FCC Chairman Tom Wheeler announced in a blog post today that the Commission will not be modifying its rules implementing the good faith requirement for retransmission consent negotiations.
Under Section 325 of the Communications Act, a multichannel video programming distributor may not retransmit a broadcast television signal without the broadcaster’s consent. The statute requires broadcasters and MVPDs to “negotiate in good faith” for this retransmission consent. In implementing Section 325, the FCC has adopted a list of nine practices that constitute a per se breach of the duty to negotiate in good faith. The Commission considers allegations of other bad faith practices under a “totality of the circumstances” standard.
In the STELA Reauthorization Act of 2014, Congress directed the FCC to evaluate its “totality of the circumstances” test. Chairman Wheeler’s blog post stated that based on a review of the record:
[I]t is clear that more rules in this area are not what we need at this point. It is hard to get more inclusive than to review the “totality of circumstances.” To start picking and choosing, in part, could limit future inquiries. So, today I announce that we will not proceed at this time to adopt additional rules governing good faith negotiations for retransmission consent.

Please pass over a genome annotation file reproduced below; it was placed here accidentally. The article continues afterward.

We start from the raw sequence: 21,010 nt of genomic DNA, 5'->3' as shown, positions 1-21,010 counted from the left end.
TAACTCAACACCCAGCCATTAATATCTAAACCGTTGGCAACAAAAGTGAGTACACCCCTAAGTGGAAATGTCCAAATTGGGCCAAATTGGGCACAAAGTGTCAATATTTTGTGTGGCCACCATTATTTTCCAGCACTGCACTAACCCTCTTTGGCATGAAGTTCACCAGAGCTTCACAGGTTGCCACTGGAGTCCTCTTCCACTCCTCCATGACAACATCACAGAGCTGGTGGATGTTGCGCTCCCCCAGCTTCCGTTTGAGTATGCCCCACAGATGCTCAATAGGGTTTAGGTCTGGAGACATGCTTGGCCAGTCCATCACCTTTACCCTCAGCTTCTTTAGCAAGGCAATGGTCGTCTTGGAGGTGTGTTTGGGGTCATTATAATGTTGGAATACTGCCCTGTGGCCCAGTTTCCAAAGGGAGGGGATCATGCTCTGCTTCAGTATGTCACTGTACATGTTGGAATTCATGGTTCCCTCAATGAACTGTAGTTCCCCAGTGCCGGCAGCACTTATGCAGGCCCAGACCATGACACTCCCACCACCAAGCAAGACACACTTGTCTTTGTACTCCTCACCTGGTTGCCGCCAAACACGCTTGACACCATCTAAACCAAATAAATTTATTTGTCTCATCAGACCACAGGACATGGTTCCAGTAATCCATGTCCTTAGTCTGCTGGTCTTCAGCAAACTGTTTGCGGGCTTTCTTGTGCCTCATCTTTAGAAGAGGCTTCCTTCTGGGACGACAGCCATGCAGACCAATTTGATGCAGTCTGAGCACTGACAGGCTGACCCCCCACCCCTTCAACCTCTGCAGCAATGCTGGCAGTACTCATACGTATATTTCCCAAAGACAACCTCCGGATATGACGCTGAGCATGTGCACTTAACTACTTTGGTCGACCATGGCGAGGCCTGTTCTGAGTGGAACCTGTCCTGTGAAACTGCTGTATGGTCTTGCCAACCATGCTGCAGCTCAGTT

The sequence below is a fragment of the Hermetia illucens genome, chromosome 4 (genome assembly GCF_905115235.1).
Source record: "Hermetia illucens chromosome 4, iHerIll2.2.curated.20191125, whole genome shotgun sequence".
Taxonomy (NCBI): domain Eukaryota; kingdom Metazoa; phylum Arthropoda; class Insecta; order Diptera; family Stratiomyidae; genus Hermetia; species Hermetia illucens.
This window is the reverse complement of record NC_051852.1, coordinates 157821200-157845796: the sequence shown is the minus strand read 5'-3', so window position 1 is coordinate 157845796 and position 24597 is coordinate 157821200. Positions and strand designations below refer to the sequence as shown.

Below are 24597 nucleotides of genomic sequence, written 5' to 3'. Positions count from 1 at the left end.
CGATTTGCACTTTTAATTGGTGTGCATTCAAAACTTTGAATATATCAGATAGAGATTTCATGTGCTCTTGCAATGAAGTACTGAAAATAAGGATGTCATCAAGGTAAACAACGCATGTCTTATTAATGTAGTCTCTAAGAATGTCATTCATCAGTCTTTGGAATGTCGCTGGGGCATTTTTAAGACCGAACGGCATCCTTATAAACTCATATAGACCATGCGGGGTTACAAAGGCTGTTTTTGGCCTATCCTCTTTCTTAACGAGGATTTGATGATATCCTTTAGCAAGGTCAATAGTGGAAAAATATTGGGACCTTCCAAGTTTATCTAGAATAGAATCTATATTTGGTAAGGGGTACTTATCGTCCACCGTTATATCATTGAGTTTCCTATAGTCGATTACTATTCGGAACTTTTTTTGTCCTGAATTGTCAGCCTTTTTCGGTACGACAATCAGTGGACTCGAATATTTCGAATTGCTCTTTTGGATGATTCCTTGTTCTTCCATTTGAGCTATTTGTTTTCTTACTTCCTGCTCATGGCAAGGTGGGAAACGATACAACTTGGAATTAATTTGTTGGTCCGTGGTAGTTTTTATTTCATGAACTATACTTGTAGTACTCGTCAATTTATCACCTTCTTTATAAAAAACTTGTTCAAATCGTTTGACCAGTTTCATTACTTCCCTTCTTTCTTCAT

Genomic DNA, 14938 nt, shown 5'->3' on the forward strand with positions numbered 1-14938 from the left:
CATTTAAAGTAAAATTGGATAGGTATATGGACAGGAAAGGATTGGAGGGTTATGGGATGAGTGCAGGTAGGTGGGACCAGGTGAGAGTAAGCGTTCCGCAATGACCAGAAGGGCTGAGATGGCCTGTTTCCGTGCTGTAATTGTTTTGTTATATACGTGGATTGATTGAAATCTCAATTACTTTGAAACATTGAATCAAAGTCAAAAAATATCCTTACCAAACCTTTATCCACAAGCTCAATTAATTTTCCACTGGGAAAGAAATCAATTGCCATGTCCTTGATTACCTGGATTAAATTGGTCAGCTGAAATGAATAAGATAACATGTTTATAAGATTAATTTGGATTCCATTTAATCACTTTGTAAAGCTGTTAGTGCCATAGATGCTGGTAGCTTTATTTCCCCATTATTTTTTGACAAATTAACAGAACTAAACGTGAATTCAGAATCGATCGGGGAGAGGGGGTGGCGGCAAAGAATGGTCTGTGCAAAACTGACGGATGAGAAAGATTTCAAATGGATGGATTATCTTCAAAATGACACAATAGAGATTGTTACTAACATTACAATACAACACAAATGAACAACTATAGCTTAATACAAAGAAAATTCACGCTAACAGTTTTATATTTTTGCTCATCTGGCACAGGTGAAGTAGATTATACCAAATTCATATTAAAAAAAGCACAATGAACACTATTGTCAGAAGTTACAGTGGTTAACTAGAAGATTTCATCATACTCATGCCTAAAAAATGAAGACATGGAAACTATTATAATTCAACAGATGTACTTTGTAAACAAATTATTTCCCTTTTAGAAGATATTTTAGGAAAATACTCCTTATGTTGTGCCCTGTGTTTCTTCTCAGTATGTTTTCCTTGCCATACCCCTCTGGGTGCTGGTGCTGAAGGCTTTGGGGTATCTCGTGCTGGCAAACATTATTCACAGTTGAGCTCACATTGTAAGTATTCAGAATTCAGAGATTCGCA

Chairman Wheeler stressed that this does not mean the FCC will remove itself from the retransmission consent negotiations. To the contrary, he announced that the Commission has been actively involved in the current dispute between DISH Network and Tribune Media, mediating negotiations and sending information requests to each party. Chairman Wheeler warned that if the responses reveal “a dereliction of duty on the part of one or both parties, I will not hesitate to recommend appropriate Commission action.”
While the Chairman’s blog post appears to put the FCC’s “totality of the circumstances” inquiry to rest, the Commission still has a pending proceeding pertaining to enforcement of broadcast syndicated exclusivity and network non-duplication rights. However, nothing in the Chairman’s comments suggested that he intends to conclude that proceeding in the waning months of his chairmanship.